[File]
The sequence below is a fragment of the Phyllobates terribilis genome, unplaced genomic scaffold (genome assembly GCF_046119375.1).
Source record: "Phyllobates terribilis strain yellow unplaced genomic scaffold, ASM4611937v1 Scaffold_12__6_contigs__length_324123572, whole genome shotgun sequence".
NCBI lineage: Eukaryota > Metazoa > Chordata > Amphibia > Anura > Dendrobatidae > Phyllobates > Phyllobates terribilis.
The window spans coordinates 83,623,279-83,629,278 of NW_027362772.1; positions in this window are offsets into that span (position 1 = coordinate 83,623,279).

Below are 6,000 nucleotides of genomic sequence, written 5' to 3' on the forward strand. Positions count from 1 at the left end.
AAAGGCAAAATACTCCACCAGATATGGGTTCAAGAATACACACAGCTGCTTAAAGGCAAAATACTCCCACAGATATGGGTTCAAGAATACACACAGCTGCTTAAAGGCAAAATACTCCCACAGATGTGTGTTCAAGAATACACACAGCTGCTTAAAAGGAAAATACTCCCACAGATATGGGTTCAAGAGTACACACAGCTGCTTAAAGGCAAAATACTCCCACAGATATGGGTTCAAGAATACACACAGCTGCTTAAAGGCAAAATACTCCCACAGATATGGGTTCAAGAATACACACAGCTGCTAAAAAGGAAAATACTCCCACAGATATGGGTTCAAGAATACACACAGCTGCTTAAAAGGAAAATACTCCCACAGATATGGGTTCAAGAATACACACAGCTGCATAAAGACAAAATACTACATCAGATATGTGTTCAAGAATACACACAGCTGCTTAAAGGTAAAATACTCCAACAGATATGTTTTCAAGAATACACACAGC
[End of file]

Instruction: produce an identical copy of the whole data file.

The sequence below is a fragment of the Phyllobates terribilis genome, unplaced genomic scaffold (genome assembly GCF_046119375.1).
Source record: "Phyllobates terribilis strain yellow unplaced genomic scaffold, ASM4611937v1 Scaffold_12__6_contigs__length_324123572, whole genome shotgun sequence".
NCBI lineage: Eukaryota > Metazoa > Chordata > Amphibia > Anura > Dendrobatidae > Phyllobates > Phyllobates terribilis.
The window spans coordinates 83,623,279-83,629,278 of NW_027362772.1; positions in this window are offsets into that span (position 1 = coordinate 83,623,279).

Below are 6,000 nucleotides of genomic sequence, written 5' to 3' on the forward strand. Positions count from 1 at the left end.
AAAGGCAAAATACTCCACCAGATATGGGTTCAAGAATACACACAGCTGCTTAAAGGCAAAATACTCCCACAGATATGGGTTCAAGAATACACACAGCTGCTTAAAGGCAAAATACTCCCACAGATGTGTGTTCAAGAATACACACAGCTGCTTAAAAGGAAAATACTCCCACAGATATGGGTTCAAGAGTACACACAGCTGCTTAAAGGCAAAATACTCCCACAGATATGGGTTCAAGAATACACACAGCTGCTTAAAGGCAAAATACTCCCACAGATATGGGTTCAAGAATACACACAGCTGCTAAAAAGGAAAATACTCCCACAGATATGGGTTCAAGAATACACACAGCTGCTTAAAAGGAAAATACTCCCACAGATATGGGTTCAAGAATACACACAGCTGCATAAAGACAAAATACTACATCAGATATGTGTTCAAGAATACACACAGCTGCTTAAAGGTAAAATACTCCAACAGATATGTTTTCAAGAATACACACAGC